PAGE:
What is your company’s social footprint? Companies are adept at tabulating their carbon footprint, and many organizations are now scrambling to determine their water footprint as a result of the earth’s growing water scarcity crisis. But as human rights expert Christine Bader reminded me last week on Twitter after my recent article on sustainability and business: What about human rights? Or social impact? Or the effects a company’s operations and supply chain have on local communities? Choose your favorite moniker: social footprint, social impact, human rights, etc. Regardless, companies who ignore the social footprint do so at the risk of alienating their stakeholders.
In fairness the challenges of identifying an organization’s “social footprint” are many--the first step is the acknowledgment there is an effect on people and communities in the first place. And in a business climate where data and figures are the language of corporations, measuring that social impact is a pesky task considering we are talking about qualitative, not quantitative data.
As far as social footprint disclosure and measurement go, no guideline really exists except the Global Reporting Initiative (GRI). GRI’s reporting framework provides a rigorous exercise to assess a company’s social footprint as much as it does for environmental and governance disclosures. Assuming a company’s stakeholders decide an organization’s social footprint (i.e. social performance) is material, GRI sets the standard. Labor, human rights and impacts on local communities are all tucked into GRI’s reporting guidelines. In the end, a social footprint assessment is about transparency, especially in this age of social media where nothing stays secret.
So what are the sectors and companies to watch when we gauge how the social footprint of various companies across the world? The following examples give companies a clue of how they can mitigate their effects on society, people and communities.
Shell is one energy firm investing in local communities, especially in Nigeria, a country with which the company has a very complicated relationship. In 2011, the company invested $78 million in community programs in this western African country, including a network of health centers that offer much needed HIV/AIDS and malaria treatment.
Another energy company, ExxonMobil, takes a business approach towards community building with a focus on diverting business to women- and minority-owned businesses. The world’s largest energy company also runs aggressive worker safety and health programs. And if you are gay, Chevron is one of the best companies to build a career: Human Rights Campaign has long given the San Ramon-based company a 100 percent mark on its Corporate Equality Index. Chevron has also joined the fight against AIDS in Africa.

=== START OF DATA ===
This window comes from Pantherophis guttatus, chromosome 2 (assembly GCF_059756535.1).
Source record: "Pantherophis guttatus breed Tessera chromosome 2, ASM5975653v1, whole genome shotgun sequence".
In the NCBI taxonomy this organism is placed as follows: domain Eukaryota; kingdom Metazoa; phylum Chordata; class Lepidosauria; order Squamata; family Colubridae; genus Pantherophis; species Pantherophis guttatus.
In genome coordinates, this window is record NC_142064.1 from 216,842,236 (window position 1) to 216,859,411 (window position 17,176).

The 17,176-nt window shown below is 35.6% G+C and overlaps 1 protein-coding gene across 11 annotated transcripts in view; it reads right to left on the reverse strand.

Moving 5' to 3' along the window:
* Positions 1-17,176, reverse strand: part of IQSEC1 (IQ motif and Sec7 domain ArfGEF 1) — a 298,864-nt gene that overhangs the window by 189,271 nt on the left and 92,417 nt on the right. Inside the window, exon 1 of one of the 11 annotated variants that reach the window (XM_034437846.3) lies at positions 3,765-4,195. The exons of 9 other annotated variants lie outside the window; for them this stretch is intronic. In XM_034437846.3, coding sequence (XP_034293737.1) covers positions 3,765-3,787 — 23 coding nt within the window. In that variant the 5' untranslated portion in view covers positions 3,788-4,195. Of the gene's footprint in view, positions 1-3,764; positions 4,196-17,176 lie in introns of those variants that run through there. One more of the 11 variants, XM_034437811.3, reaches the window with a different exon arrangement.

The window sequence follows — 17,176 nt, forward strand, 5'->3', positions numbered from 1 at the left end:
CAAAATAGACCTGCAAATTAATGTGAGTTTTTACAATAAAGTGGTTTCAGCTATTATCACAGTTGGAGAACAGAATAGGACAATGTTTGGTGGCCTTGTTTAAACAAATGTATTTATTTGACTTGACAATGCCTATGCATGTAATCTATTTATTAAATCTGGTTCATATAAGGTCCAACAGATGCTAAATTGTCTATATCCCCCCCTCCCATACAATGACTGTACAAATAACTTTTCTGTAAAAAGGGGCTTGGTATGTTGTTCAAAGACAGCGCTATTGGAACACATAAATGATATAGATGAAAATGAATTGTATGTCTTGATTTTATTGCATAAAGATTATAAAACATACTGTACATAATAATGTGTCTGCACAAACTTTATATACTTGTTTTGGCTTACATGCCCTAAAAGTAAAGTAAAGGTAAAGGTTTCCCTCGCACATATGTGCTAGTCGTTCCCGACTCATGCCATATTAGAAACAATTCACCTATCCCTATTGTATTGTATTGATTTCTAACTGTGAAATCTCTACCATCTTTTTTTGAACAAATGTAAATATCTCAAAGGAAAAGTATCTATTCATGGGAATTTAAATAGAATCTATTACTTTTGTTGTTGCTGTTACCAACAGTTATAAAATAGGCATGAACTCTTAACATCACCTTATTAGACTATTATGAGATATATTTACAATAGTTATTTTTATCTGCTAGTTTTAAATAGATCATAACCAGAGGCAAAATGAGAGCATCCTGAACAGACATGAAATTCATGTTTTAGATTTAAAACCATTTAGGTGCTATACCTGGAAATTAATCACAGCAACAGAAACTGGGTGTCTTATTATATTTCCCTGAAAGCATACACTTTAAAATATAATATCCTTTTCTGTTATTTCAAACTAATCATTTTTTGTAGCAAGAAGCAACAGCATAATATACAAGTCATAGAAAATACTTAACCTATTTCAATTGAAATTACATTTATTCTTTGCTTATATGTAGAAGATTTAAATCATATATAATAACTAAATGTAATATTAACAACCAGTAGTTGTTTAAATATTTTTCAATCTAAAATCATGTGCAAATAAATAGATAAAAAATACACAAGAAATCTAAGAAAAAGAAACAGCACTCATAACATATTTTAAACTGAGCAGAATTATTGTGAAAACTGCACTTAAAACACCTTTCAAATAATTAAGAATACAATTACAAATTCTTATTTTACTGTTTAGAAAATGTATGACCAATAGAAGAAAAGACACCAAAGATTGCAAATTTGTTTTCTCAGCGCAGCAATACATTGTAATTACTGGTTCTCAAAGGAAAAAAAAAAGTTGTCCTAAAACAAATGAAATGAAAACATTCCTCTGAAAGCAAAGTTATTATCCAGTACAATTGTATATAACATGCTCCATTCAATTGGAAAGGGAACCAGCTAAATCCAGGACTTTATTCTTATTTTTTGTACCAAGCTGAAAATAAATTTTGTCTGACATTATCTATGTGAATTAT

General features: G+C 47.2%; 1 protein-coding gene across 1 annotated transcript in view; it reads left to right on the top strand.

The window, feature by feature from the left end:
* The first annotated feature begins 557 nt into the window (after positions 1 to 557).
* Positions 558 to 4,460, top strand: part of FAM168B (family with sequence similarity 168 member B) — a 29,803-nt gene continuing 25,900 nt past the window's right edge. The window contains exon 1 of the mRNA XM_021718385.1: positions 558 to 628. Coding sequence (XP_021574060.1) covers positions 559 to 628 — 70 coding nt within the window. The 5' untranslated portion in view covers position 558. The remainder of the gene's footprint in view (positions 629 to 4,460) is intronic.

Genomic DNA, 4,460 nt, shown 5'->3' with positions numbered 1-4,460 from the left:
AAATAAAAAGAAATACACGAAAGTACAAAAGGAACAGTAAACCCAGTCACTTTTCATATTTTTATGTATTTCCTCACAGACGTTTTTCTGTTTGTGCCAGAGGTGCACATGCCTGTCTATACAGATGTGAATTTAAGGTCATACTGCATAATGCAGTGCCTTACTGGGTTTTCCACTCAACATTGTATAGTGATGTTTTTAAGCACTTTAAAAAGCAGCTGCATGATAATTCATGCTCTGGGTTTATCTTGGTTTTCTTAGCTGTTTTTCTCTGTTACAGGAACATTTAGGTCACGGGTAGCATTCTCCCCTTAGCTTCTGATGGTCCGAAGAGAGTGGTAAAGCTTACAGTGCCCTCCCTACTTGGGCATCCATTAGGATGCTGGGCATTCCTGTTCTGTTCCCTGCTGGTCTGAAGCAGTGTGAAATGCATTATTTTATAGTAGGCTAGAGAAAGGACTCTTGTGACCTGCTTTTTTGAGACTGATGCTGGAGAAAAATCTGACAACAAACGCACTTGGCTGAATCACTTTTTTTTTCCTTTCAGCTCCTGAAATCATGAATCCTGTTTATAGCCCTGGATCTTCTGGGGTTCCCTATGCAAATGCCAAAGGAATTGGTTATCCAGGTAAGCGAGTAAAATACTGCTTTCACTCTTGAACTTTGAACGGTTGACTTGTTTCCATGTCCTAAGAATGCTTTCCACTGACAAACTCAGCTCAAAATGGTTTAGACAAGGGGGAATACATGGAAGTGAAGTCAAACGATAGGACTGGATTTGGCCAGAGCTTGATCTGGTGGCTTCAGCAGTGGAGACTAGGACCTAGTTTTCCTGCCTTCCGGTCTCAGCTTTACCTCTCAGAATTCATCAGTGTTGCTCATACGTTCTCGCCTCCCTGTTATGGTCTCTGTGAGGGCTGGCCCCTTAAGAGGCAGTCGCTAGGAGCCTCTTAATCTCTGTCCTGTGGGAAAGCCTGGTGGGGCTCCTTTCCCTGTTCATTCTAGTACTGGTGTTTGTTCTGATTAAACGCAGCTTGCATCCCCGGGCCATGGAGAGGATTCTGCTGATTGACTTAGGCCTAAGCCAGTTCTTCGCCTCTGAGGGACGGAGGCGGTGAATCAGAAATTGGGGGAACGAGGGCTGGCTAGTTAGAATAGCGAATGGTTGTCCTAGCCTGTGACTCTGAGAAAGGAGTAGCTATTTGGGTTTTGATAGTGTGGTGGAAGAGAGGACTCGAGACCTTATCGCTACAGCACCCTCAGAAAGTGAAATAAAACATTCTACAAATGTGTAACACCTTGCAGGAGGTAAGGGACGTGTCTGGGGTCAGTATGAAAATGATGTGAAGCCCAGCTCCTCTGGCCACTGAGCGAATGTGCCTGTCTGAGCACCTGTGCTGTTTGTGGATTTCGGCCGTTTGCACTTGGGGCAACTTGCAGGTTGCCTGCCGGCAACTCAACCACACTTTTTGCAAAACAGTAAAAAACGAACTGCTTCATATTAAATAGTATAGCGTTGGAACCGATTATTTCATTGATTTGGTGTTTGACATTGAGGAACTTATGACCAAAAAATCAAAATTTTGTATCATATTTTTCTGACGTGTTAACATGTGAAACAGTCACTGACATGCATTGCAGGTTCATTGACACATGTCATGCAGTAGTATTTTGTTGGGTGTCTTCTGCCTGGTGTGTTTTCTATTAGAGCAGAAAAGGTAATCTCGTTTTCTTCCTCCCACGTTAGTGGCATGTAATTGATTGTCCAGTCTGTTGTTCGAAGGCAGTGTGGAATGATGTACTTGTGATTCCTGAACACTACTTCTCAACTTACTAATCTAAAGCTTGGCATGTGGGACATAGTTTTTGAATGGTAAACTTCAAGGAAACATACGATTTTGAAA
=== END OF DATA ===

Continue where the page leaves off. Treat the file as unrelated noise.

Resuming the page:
One leader in addressing a company’s social footprint within the apparel industry is Timberland. From funding water projects and child day care for employees in India to teaching life skills and organizing summer camps for workers’ children in China, the New-England based firm has launched a bevy of programs to improve the quality of life for its employees and their communities.
Other ingredients are posing headaches for companies, too: witness the shift to sustainable palm oil. Palm oil is in countless food products and is a major feedstock for biofuels. The resulting deforestation from palm plantations is devastating to wildlife and humans alike, especially indigenous communities and child laborers. The companies shifting to sustainable palm oil are creating a domino effect, from Starbucks to Unilever to Avon.
The process involved with learning your company’s social footprint is a complicated one; nevertheless, your firm’s stakeholders will demand a more thorough accounting of the impact on society if they have not done so already.
Based in Fresno, California, Leon Kaye is the editor of GreenGoPost.com and frequently writes about business sustainability strategy. Leon also contributes to Guardian Sustainable Business; his work has also appeared on Sustainable Brands, Inhabitat and Earth911. Most recently he explored children’s health issues in India with the International Reporting Project. You can follow Leon and ask him questions on Twitter or Instagram (greengopost).
[Image credit: Leon Kaye]
Leon Kaye, Executive Editor, has written for Triple Pundit since 2010. He is also the Director of Social Media and Engagement for 3BL Media, and the Editor in Chief of CR Magazine. His previous work can be found at The Guardian, Sustainable Brands and CleanTechnica. Kaye is based in Fresno, CA, from where he happily explores California’s stellar Central Coast and the national parks in the Sierra Nevadas.